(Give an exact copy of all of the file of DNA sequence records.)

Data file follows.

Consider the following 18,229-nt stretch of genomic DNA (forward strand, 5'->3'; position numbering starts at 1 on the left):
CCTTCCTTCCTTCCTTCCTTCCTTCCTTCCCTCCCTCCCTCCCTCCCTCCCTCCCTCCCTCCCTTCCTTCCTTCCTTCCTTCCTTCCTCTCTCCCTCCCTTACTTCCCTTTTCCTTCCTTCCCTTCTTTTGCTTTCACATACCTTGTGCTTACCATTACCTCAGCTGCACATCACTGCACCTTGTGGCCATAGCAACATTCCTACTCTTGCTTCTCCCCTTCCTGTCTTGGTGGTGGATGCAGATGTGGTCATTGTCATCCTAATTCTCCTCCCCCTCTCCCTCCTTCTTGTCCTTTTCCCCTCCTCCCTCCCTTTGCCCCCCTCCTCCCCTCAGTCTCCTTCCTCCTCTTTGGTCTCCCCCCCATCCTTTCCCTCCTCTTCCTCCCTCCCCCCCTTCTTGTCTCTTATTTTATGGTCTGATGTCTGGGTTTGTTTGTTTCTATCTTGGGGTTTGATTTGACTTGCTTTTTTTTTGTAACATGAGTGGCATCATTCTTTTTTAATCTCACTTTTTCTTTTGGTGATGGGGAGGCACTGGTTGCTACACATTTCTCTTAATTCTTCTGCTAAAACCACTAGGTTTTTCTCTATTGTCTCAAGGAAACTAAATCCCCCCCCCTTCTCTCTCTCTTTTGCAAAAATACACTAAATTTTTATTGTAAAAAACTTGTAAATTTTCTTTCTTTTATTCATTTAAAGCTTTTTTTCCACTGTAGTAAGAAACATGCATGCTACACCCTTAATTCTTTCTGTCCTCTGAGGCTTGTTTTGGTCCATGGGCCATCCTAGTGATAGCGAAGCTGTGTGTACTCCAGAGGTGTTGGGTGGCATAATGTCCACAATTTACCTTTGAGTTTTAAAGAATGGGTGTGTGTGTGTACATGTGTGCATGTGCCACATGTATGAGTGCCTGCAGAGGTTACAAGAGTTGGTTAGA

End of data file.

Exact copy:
Consider the following 18,229-nt stretch of genomic DNA (forward strand, 5'->3'; position numbering starts at 1 on the left):
CCTTCCTTCCTTCCTTCCTTCCTTCCTTCCCTCCCTCCCTCCCTCCCTCCCTCCCTCCCTCCCTTCCTTCCTTCCTTCCTTCCTTCCTCTCTCCCTCCCTTACTTCCCTTTTCCTTCCTTCCCTTCTTTTGCTTTCACATACCTTGTGCTTACCATTACCTCAGCTGCACATCACTGCACCTTGTGGCCATAGCAACATTCCTACTCTTGCTTCTCCCCTTCCTGTCTTGGTGGTGGATGCAGATGTGGTCATTGTCATCCTAATTCTCCTCCCCCTCTCCCTCCTTCTTGTCCTTTTCCCCTCCTCCCTCCCTTTGCCCCCCTCCTCCCCTCAGTCTCCTTCCTCCTCTTTGGTCTCCCCCCCATCCTTTCCCTCCTCTTCCTCCCTCCCCCCCTTCTTGTCTCTTATTTTATGGTCTGATGTCTGGGTTTGTTTGTTTCTATCTTGGGGTTTGATTTGACTTGCTTTTTTTTTGTAACATGAGTGGCATCATTCTTTTTTAATCTCACTTTTTCTTTTGGTGATGGGGAGGCACTGGTTGCTACACATTTCTCTTAATTCTTCTGCTAAAACCACTAGGTTTTTCTCTATTGTCTCAAGGAAACTAAATCCCCCCCCCTTCTCTCTCTCTTTTGCAAAAATACACTAAATTTTTATTGTAAAAAACTTGTAAATTTTCTTTCTTTTATTCATTTAAAGCTTTTTTTCCACTGTAGTAAGAAACATGCATGCTACACCCTTAATTCTTTCTGTCCTCTGAGGCTTGTTTTGGTCCATGGGCCATCCTAGTGATAGCGAAGCTGTGTGTACTCCAGAGGTGTTGGGTGGCATAATGTCCACAATTTACCTTTGAGTTTTAAAGAATGGGTGTGTGTGTGTACATGTGTGCATGTGCCACATGTATGAGTGCCTGCAGAGGTTACAAGAGTTGGTTAGA